My last blog post captured a lot of hearts and also prompted a lot of comments that motivated today’s topic. The notion of “success” is near and dear to my heart because for the first 2 decades of my adult life I was overly fixated on achieving my own definition of success – getting ahead, saving for retirement, having more “stuff.” I think you get the picture and some of you may suffer from the same struggle. These aspirations became my idols and were all consuming, which likely explains the excessive time I spent working and travelling that my family had to endure for that season of life.
The problem, which is eloquently explained in an article I tripped across last week, is that we tend to mis-define the concept of “success”. Try this thought exercise for a minute (before you read any further!): what is your personal definition of success?
Here’s how blogger Brad Stulberg describes the journey most of us wrestle with: (Article: Redefining Success )
Everyone wants to be successful. But few people take the time and energy to define the success they want. As a result, they spend most, if not all, of their lives chasing what society superimposes on them as success. Examples include a bigger house; a faster car; a more prestigious position; greater relevance on the internet. Yet, even if someone finally attains these so-called successes, they are often left wanting.
Sound familiar? Our culture fosters this mentality. Social media plays a role. Heck, our natural and innate tendency to compare ourselves to others may be the biggest contributor of all.
Which begs the question, “What’s the right way to look at success?”
Once again, Stulberg has a view that is grounding and helpful:
According to decades of psychological research, a successful life is one in which your basic needs for food, shelter, health care, and income are met and in which you have a sense of autonomy, mastery, and belonging.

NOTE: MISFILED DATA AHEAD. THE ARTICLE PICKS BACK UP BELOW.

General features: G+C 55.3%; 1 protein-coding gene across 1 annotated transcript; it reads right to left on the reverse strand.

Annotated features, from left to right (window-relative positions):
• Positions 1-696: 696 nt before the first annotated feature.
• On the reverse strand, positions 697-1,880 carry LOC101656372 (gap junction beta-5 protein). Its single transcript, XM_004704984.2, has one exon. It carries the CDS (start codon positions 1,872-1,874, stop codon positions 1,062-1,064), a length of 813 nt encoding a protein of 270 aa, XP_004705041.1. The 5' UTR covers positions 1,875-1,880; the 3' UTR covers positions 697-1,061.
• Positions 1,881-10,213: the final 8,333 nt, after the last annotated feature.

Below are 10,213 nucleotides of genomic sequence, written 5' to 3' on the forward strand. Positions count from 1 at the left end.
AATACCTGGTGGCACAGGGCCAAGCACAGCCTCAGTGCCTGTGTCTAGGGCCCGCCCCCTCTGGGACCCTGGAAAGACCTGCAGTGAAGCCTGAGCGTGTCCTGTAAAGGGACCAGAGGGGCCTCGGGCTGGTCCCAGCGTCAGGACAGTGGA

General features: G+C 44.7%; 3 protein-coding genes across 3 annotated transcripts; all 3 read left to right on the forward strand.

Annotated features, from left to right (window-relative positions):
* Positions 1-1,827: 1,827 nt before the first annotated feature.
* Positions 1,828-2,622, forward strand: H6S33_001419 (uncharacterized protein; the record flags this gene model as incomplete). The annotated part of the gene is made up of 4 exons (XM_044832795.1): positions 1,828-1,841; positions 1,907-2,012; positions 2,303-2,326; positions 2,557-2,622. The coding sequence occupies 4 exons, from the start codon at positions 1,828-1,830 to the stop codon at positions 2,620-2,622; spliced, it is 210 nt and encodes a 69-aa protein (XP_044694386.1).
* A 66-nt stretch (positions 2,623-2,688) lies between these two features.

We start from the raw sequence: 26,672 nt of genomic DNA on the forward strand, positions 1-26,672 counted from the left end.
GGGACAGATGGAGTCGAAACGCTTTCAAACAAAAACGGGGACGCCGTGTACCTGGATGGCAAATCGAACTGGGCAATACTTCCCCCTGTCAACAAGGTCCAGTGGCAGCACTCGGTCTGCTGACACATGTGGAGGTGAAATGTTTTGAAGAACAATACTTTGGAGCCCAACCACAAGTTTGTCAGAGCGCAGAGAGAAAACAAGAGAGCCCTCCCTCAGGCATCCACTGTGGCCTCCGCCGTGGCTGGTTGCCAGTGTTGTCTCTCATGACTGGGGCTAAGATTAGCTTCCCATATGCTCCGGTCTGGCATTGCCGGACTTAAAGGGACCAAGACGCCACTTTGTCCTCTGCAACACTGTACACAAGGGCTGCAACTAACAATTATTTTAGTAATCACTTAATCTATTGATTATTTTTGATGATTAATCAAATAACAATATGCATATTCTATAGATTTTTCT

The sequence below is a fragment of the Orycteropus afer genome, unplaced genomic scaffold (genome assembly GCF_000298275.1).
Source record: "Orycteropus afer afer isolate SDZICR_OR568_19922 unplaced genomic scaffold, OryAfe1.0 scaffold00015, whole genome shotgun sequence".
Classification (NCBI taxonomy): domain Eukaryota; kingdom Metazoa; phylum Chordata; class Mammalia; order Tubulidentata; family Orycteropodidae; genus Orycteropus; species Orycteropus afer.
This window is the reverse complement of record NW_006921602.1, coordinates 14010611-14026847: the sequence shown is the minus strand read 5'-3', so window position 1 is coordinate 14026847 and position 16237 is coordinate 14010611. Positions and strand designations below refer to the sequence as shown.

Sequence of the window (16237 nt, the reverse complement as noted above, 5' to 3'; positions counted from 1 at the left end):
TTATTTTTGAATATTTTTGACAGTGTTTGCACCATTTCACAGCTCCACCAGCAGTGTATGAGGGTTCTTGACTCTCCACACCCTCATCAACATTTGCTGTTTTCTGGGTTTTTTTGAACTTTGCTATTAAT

What about you? Have you even paused long enough to wrestle with your own definition of success? What does it include?
If you haven’t done so, it becomes infinitely harder for us to be discerning about decisions related to our careers, families, and even financial decisions. I witnessed, first-hand, a great example this past week. I was coaching an accomplished client of mine and he explained that his key aspiration is to move to the next-higher level of management in his organization. Which sounded perfectly reasonable and logical…
So, I asked the Simon Sinek question, “Why?” “Why do you want to move up in the organization?” And then came an awkward pause on the other end of the phone…because he hadn’t really stopped to consider the “why” of his aspiration.
I hope you’ll allow me to offer a couple of brief suggestions: 1) Read Stulberg’s short blog post (the link is above), and 2) spend a few minutes this week contemplating what constitutes success for you. It can re-orient your perspective – and may entirely change your desires and aspirations!
I always welcome your comments and reflections…